Abdullatif Al-Zayani, Secretary-General of the Gulf Cooperation Council (GCC), received a nice welcome when he landed in Sana’a: your deal is dead. That was the message delivered by officials within Yemen’s oppositional Joint Meeting Parties (JMP), as pro-democracy protesters carried coffins labeled “GCC initiative” through the streets. GCC diplomats put an optimistic spin on similar language.
"The GCC ambassadors have had several rounds of talks with different factions during the last few days, including a meeting today in Sana'a," a GCC source explained as al-Zayani made his rounds on Saturday. "The visit of Al-Zayani to Sanaa, the first after the GCC consultative council summit last week, is part of an effort to revive the power-transfer deal."
Except the GCC’s proposal to relieve President Ali Abulldah Saleh from office should stay dead.
Nearly four months have elapsed since Tawakul Karman, Yemen’s leading female activist, planted the final seeds of revolution in mid-January. Two months have vanished since a pair of atrocities unfolded on March 8th and March 18th, one a mass gas attack and the other a rooftop sniping assault that left at least 45 protesters dead. On April 4th, two weeks after these incidents, The New York Times reported that the Obama administration had finally “shifted” against Saleh.
However the GCC entered Yemen’s revolution soon afterward to resolve its “political crisis,” interfering on insincere terms and permanently compromising any future agreement. By negotiating terms between Saleh’s ruling General People’s Congress (GPC), U.S. and Saudi officials, and the oppositional Joint Meeting Parties (JMP), the street coalitions were frozen out of negotiations due to their “disorganization.” So were the northern Houthis and secessionist Southern Movement, two of Saleh’s enemies that must be brought back into the political equation.
A biased proposal naturally tilted in Saleh’s favor, and Yemen's embattled president has predictably stalled for time while working to isolate the JMP. Under the GCC’s terms a power transfer would begin in one week, followed by Saleh’s resignation 30 days later, and culminate with an election 60 days afterward. The GCC’s initiative also stipulates immunity for Saleh and his family, particularly his son Ahmed and his nephews, Yahya and Ammar. As the commanders of the Republican Guard, Central Security and National Security, these U.S.-trained (and equipped) forces have led Saleh’s crackdown against pro-democracy protesters.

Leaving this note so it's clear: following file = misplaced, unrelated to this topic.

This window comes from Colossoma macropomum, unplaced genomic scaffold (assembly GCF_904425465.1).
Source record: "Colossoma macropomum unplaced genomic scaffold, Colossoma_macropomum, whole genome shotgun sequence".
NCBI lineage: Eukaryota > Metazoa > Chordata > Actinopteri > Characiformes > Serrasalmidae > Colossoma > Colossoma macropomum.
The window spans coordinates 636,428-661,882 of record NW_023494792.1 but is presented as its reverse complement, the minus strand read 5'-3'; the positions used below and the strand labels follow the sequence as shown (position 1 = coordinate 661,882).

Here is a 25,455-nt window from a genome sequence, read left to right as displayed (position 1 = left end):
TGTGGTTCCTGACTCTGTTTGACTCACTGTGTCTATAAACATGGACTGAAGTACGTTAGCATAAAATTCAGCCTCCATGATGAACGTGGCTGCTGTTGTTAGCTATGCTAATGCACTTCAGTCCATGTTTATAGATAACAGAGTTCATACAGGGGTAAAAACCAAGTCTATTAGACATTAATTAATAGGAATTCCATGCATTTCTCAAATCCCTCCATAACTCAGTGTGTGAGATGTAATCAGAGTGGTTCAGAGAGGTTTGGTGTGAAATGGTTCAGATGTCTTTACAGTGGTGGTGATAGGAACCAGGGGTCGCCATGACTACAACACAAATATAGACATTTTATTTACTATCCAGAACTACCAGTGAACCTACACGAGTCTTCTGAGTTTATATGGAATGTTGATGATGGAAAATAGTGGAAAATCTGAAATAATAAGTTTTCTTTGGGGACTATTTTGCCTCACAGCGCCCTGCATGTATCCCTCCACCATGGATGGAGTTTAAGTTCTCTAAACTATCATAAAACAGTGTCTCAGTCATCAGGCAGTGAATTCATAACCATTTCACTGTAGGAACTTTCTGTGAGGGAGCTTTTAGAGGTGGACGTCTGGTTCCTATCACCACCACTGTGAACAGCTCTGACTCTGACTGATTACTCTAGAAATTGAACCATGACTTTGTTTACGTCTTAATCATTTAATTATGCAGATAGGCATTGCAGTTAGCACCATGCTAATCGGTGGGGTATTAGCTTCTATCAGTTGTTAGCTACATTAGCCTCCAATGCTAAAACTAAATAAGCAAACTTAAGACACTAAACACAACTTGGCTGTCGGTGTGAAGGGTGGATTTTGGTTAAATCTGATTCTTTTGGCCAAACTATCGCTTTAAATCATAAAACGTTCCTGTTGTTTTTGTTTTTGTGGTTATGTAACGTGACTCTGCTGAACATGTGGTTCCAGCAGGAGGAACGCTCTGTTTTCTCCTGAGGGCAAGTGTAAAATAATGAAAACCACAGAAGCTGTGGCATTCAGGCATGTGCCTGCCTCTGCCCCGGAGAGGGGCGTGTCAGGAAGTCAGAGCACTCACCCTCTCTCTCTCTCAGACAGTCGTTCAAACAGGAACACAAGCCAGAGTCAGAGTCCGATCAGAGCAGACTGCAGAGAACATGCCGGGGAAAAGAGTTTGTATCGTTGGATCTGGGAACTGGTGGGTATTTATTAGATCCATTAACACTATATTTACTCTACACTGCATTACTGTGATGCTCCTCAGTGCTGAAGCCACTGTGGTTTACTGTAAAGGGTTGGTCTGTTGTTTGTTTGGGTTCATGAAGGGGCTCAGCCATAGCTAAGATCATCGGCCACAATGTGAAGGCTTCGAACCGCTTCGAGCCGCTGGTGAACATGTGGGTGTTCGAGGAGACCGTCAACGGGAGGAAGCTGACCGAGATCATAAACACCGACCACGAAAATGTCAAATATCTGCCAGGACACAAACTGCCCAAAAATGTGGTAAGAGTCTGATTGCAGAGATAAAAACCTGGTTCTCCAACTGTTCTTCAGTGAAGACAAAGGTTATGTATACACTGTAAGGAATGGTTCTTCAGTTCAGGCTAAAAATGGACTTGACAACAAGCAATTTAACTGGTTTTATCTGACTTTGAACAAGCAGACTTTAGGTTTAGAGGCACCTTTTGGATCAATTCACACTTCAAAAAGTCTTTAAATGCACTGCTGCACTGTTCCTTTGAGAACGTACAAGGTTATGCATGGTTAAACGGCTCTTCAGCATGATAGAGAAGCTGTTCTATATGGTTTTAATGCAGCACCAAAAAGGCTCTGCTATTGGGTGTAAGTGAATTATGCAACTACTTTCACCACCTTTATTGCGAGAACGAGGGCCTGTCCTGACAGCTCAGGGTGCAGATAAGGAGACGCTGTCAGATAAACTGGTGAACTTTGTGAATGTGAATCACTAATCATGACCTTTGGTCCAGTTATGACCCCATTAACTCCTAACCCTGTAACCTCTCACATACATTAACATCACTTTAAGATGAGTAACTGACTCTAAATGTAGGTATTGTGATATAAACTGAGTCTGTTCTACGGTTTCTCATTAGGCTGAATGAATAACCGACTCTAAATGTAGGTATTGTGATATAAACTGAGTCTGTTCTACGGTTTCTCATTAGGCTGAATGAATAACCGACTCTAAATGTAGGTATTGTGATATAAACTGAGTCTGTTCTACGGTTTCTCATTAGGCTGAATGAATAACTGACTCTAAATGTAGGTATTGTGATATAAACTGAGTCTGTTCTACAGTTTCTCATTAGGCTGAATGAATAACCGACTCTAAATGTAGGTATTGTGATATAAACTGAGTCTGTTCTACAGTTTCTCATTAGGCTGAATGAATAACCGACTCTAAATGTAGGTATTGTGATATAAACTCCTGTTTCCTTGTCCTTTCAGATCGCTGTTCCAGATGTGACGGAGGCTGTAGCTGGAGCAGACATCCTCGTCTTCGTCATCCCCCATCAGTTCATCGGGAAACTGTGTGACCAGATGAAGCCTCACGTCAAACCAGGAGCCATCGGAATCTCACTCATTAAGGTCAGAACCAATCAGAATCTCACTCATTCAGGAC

Perhaps worst of all, Saleh has steadfastly clung to his demand that protesters first return home, a stipulation added by U.S. and E.U. diplomats later in negotiations. Yemen’s popular opposition rejects all of the GCC’s Western-authored terms, knowing too well that Saleh routinely goes back on his word. Over 40 days have already elapsed since the GCC activated on Washington and Riyadh’s orders. During this time GPC figures have repeatedly signaled Saleh’s false intent to resign, while immunity encouraged his violent response to protesters.
They demand his immediate resignation and a transitional council purged of GPC officials.
Yet Western officials continue to support the GCC’s proposal as “the only way out” of Yemen’s "political crisis." In an appearance with European Union foreign policy chief Catherine Ashton, Secretary of State Hillary Clinton righteously declared, "President Assad talks about reform, but his heavy-handed brutal crackdown shows his true intentions... We will be taking additional steps in the days ahead." No such warnings have targeted Saleh in the past months, nor does Clinton address Yemen in her remarks.
Ashton only makes a single (and clueless) passing reference: “And we worry too about Yemen and call upon the president there to fulfill his obligations and to sign the agreement.”
After three rounds of negotiations, JMP representatives rejected Zayani’s proposal on Tuesday due to repeated changes in the document. “Every time Saleh is not happy, the GCC change a little in the proposal,” warned Mohammed Basendowah, the president of the opposition preparatory dialogue committee. Meanwhile a GCC official involved in the dialogue admitted, "Zayani is extremely disappointed with the negotiation tactics of Yemen's ruling party and opposition.”